Basically, the readout I get from the instrument isn’t water content. I have to convert the data through calibration. How might we convert a waveform to water content? This is a really long process. We cut a birch tree down when it was at its wettest state (in early to mid May). We cut this tree into relatively uniform “cookies” about 6 inches long, and we installed probes into them (the exact way the probes were installed into the trees in the field). These probes are where we attach the reader cables for the TDR instrument. Every week or two, I made a TDR measurement on each wood cookie and I weighed it as well. The wood smelled terrible. This was done over several months as the blocks of wood dried out. When the wood was dry, I measured the volume of each wood chunk by immersing it in water (volume displacement). The weight loss of the wood over time was converted to volume of water lost. This allowed me to plot data from the TDR waveform vs. the volumetric water content over time, and voila! I am able to convert field TDR data to water content values.

The cables are attached to the probes or rods in the trees. The TDR instrument and a battery are in my backpack, and the TDR instrument talks to the laptop I’m holding. Once the cables are hooked up to the tree, I tell the TDR to make a reading.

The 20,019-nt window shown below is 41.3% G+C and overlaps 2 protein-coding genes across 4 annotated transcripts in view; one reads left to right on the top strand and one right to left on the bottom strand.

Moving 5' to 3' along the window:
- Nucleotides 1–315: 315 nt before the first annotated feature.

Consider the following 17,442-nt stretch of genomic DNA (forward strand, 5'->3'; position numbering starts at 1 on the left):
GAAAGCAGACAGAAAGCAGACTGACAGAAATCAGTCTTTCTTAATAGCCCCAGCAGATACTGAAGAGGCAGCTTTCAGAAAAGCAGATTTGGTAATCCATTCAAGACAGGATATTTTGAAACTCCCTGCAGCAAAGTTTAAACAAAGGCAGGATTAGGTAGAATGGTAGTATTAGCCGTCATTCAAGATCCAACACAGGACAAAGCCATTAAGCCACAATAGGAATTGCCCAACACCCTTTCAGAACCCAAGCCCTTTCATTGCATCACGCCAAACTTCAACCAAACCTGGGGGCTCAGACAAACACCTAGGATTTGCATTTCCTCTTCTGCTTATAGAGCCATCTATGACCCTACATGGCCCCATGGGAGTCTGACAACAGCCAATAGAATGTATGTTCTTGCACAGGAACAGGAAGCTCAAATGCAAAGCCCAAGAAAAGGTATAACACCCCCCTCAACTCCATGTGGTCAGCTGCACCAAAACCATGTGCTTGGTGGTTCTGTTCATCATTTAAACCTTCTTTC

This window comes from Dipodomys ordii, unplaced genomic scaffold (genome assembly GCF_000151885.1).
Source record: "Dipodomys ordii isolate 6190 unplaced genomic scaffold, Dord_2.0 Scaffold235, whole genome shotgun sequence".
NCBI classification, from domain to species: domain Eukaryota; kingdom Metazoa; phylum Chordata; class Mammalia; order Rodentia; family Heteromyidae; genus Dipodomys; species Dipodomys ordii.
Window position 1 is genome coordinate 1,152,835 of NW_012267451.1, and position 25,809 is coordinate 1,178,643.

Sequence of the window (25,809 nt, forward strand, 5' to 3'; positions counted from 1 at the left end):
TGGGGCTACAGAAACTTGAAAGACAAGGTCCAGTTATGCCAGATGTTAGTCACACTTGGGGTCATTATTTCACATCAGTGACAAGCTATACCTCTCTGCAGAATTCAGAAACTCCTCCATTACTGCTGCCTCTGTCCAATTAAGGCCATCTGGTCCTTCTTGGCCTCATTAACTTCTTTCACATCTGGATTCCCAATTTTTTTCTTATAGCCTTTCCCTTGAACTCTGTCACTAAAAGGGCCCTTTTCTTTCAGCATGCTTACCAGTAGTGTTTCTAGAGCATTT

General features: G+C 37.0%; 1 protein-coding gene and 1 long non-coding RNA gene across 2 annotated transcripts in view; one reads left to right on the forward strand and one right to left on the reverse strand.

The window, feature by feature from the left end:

This is a picture of the cables attached to the probes in the tree.


Autumn has arrived, and more water potential measurements

August 24, 2012 by · Leave a Comment
Filed under: CPCRW, Field Work 

It’s already August and autumn is setting in at the watershed. We can see the colors change at small and large scales.

But, the plants are still active, so I’m still out measuring them every 10 days or so. As I mentioned before, one measurement I make pretty regularly is plant moisture stress. This measurement tells us about the water demand of a plant. This measurement integrates a lot of information (see for a good description. Smaller numbers (more negative numbers) means that the water demand or water stress of a plant is fairly high. The water stress of a plant shows diurnal and seasonal variation, and there is variation between species. I do these measurements on black spruce and on birch trees. The spruce tend to be more stressed than the birch trees.

Step 1: Get a branch down.

Step 2: Get the pressure chamber off the four wheeler and set it up.

Step 3: Cut a stem and put it in the holder so that the cut part is facing you, and then crank the holder onto the chamber.